Students: Don't get wowed by credit card signing bonus
Susan Tompor/Detroit Free Press
Susan Tompor/Detroit Free Press
2 September 2015
- Banks come up with ways to woo college students. Some offer rewards for paying credit card bills on time.
- Some cards offer a range of rates based on creditworthiness; some student's won't qualify for a low 10.99% rate.
- Better rewards programs on credit cards mean higher interest rates.
- Choose a rewards card only if you pay the balance off in full each month.
Credit card issuers aren't rushing campuses with t-shirts and freebies. But some issuers have rewards cards for college students and other deals.
Young college students aren't exactly credit card happy these days. But credit card issuers are rolling out some attractive deals that are designed to put more plastic into backpacks.
If you're a college student shopping for a credit card, it's possible to find some better rates and terms than cards that were marketed to college students before card regulations went into place in February 2010, according to an analysis by CreditCards.com.
"Today's student cards tend to have competitive rates and rewards," said Matt Schulz, senior industry analyst for CreditCards.com.
A sampling indicated that the average student card interest rate is about 13.4% now, down from about 16% before the Credit CARD Act went into effect in February 2010, according to CreditCards.com. The student card average is about 2 percentage points lower than the national average, as well.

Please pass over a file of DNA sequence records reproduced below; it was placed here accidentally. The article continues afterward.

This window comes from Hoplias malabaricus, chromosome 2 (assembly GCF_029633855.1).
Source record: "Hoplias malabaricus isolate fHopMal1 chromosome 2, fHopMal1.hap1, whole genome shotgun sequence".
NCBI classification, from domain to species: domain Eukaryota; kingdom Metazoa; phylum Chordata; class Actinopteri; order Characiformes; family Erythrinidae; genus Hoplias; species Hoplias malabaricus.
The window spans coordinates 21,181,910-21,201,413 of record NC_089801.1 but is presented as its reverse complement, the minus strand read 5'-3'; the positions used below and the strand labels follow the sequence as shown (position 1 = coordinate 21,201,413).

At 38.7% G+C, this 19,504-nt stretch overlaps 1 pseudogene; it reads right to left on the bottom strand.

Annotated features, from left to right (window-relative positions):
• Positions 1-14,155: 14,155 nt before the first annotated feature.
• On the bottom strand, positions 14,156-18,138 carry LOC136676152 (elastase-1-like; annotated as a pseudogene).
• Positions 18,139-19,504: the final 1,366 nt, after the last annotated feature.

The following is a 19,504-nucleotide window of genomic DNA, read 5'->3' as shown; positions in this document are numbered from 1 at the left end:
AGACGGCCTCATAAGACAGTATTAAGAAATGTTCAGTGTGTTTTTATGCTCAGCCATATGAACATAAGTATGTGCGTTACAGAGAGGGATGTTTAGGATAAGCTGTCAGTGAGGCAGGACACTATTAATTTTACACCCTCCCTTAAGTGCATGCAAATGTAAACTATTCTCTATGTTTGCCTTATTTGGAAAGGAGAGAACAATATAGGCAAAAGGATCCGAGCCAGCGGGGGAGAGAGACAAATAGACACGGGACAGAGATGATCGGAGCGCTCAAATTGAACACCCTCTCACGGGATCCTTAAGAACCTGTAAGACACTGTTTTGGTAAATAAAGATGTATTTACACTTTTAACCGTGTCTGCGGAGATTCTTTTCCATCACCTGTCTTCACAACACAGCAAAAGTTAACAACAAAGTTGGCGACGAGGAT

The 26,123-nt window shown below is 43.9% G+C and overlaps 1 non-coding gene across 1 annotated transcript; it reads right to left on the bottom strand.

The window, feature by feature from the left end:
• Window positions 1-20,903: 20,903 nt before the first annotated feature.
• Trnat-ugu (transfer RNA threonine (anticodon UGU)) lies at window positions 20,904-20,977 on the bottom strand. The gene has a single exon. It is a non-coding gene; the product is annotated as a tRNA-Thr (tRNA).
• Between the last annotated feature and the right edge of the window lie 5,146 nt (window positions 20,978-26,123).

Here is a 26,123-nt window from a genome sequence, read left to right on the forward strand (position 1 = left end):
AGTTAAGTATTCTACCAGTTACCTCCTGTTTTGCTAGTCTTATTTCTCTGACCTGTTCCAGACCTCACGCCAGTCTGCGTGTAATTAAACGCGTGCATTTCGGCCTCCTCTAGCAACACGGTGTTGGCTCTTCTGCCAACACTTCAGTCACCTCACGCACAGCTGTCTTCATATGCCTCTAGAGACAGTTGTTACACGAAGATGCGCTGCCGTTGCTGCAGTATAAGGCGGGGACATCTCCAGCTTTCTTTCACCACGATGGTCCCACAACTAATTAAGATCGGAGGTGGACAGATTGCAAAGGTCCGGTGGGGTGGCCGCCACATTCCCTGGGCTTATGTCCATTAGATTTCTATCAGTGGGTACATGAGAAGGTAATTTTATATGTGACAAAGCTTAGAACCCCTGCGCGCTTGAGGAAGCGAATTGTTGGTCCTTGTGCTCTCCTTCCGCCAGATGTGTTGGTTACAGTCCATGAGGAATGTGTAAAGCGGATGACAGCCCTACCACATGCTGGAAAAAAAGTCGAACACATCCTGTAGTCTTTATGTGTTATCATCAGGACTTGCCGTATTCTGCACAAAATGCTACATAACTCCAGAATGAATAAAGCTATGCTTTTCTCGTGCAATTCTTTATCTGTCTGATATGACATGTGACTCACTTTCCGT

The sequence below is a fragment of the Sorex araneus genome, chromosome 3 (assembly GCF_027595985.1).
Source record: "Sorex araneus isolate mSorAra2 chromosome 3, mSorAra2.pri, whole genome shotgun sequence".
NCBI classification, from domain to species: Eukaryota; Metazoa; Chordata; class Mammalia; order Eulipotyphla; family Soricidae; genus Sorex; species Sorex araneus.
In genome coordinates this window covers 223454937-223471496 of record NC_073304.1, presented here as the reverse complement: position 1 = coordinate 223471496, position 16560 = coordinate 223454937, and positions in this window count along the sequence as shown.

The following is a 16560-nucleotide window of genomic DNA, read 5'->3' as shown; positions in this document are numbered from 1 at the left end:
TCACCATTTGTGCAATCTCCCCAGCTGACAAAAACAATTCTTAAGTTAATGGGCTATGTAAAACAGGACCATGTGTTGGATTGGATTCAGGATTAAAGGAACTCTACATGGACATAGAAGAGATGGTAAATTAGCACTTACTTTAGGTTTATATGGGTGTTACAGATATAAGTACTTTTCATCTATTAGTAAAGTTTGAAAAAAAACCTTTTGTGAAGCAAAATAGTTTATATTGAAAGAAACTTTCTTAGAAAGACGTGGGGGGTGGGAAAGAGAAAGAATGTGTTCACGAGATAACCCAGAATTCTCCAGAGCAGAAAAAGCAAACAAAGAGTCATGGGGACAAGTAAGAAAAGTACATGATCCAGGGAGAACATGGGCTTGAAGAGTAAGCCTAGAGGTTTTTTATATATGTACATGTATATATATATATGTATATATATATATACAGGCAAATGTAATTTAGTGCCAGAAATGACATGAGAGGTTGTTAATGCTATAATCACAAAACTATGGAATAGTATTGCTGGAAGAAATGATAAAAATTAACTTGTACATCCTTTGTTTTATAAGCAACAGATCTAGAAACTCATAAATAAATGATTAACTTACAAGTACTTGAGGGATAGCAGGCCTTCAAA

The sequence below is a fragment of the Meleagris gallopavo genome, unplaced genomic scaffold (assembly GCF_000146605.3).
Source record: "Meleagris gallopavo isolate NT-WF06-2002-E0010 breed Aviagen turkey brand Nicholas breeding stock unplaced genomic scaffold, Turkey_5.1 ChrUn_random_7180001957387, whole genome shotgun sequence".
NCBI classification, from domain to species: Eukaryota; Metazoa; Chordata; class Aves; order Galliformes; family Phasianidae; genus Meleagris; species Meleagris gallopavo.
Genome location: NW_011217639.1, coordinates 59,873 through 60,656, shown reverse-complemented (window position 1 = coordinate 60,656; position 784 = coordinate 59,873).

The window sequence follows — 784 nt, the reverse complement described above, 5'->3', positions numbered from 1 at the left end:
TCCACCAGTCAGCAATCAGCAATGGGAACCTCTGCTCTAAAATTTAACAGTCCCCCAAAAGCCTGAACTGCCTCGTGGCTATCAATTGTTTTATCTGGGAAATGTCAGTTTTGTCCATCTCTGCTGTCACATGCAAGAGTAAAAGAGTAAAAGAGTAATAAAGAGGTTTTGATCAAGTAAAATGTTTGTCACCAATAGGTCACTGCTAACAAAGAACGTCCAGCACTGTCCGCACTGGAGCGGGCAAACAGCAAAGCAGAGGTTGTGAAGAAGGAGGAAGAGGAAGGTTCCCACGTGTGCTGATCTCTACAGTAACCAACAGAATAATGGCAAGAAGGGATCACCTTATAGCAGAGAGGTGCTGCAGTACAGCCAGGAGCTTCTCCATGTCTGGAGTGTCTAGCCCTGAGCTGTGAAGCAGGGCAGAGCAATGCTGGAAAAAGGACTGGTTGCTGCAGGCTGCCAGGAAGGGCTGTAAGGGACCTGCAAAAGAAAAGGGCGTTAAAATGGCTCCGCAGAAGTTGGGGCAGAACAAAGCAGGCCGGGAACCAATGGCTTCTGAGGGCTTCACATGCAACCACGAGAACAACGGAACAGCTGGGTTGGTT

The Credit Card Accountability Responsibility and Disclosure Act of 2009 put rules into place to protect young consumers.
Now, card issuers cannot send pre-approved offers to students who are younger than age 21 without the consumer's consent. Consumers under 21 years old can qualify for credit cards if they have a source of income, such as a part-time job, or a co-signer who has the means to pay the bill.
Card issuers cannot use gifts or goodies to market credit cards to students on campus or near campus and at school-sponsored events.
No surprise, perhaps, but only 14.4% of consumers ages 18 to 20 had opened at least one credit card in 2012. That compares to 33.6% in 2007, according to data from the Consumer Financial Protection Bureau Consumer Credit Panel.
But we are seeing more efforts now to market to college students by some issuers. Discover, for example, launched an offer for new student card members that includes an extra $20 bonus if their grade point average is 3.0 or equivalent or higher each year they are enrolled in school for the first five years after opening the account. The deal is for students who apply after July 23, 2015. Other rewards exist as well on purchases.
What should you look for when shopping for a credit card for college? Here are five tips:
1) Don't get wowed by the signing bonus.
Yes, some credit cards are offering what's seen as a signing bonus to college students. The BankAmericard Cash Rewards Credit Card for Students, for example, has an online deal for a $100 bonus, if you make at least $500 in purchases in the first 90 days of opening your account.
How are you going to spend $500 on that card? Maybe, you're thinking you'd charge your tuition?
Nope, won't work here. I went online to the Bank of America site and asked that very question via an online chat.
The online rep's answer: "Tuition fees wouldn't be counted. Only purchases made at retail store or online are counted."